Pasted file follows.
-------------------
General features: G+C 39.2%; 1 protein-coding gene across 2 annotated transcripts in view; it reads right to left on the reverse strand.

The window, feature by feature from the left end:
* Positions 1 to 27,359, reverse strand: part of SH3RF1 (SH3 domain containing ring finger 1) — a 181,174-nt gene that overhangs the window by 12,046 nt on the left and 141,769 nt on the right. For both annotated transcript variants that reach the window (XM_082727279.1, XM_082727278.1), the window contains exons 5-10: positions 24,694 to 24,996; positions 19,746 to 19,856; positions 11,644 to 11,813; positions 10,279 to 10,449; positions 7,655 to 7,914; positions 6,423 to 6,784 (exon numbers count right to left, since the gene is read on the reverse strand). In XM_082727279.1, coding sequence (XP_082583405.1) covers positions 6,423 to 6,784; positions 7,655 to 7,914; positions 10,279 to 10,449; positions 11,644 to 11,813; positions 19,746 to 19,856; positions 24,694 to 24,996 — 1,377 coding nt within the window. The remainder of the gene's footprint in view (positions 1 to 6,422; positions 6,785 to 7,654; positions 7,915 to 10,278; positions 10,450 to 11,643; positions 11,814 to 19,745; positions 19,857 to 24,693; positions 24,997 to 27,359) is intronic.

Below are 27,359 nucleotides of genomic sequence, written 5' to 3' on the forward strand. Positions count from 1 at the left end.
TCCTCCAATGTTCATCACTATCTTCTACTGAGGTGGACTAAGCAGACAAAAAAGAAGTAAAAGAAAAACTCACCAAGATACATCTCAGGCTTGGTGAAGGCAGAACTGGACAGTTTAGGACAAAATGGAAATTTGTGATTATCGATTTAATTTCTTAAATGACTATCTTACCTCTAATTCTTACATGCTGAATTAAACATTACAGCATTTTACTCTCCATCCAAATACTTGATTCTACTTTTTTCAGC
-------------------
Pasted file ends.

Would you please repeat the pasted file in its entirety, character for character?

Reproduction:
General features: G+C 39.2%; 1 protein-coding gene across 2 annotated transcripts in view; it reads right to left on the reverse strand.

The window, feature by feature from the left end:
* Positions 1 to 27,359, reverse strand: part of SH3RF1 (SH3 domain containing ring finger 1) — a 181,174-nt gene that overhangs the window by 12,046 nt on the left and 141,769 nt on the right. For both annotated transcript variants that reach the window (XM_082727279.1, XM_082727278.1), the window contains exons 5-10: positions 24,694 to 24,996; positions 19,746 to 19,856; positions 11,644 to 11,813; positions 10,279 to 10,449; positions 7,655 to 7,914; positions 6,423 to 6,784 (exon numbers count right to left, since the gene is read on the reverse strand). In XM_082727279.1, coding sequence (XP_082583405.1) covers positions 6,423 to 6,784; positions 7,655 to 7,914; positions 10,279 to 10,449; positions 11,644 to 11,813; positions 19,746 to 19,856; positions 24,694 to 24,996 — 1,377 coding nt within the window. The remainder of the gene's footprint in view (positions 1 to 6,422; positions 6,785 to 7,654; positions 7,915 to 10,278; positions 10,450 to 11,643; positions 11,814 to 19,745; positions 19,857 to 24,693; positions 24,997 to 27,359) is intronic.

Below are 27,359 nucleotides of genomic sequence, written 5' to 3' on the forward strand. Positions count from 1 at the left end.
TCCTCCAATGTTCATCACTATCTTCTACTGAGGTGGACTAAGCAGACAAAAAAGAAGTAAAAGAAAAACTCACCAAGATACATCTCAGGCTTGGTGAAGGCAGAACTGGACAGTTTAGGACAAAATGGAAATTTGTGATTATCGATTTAATTTCTTAAATGACTATCTTACCTCTAATTCTTACATGCTGAATTAAACATTACAGCATTTTACTCTCCATCCAAATACTTGATTCTACTTTTTTCAGC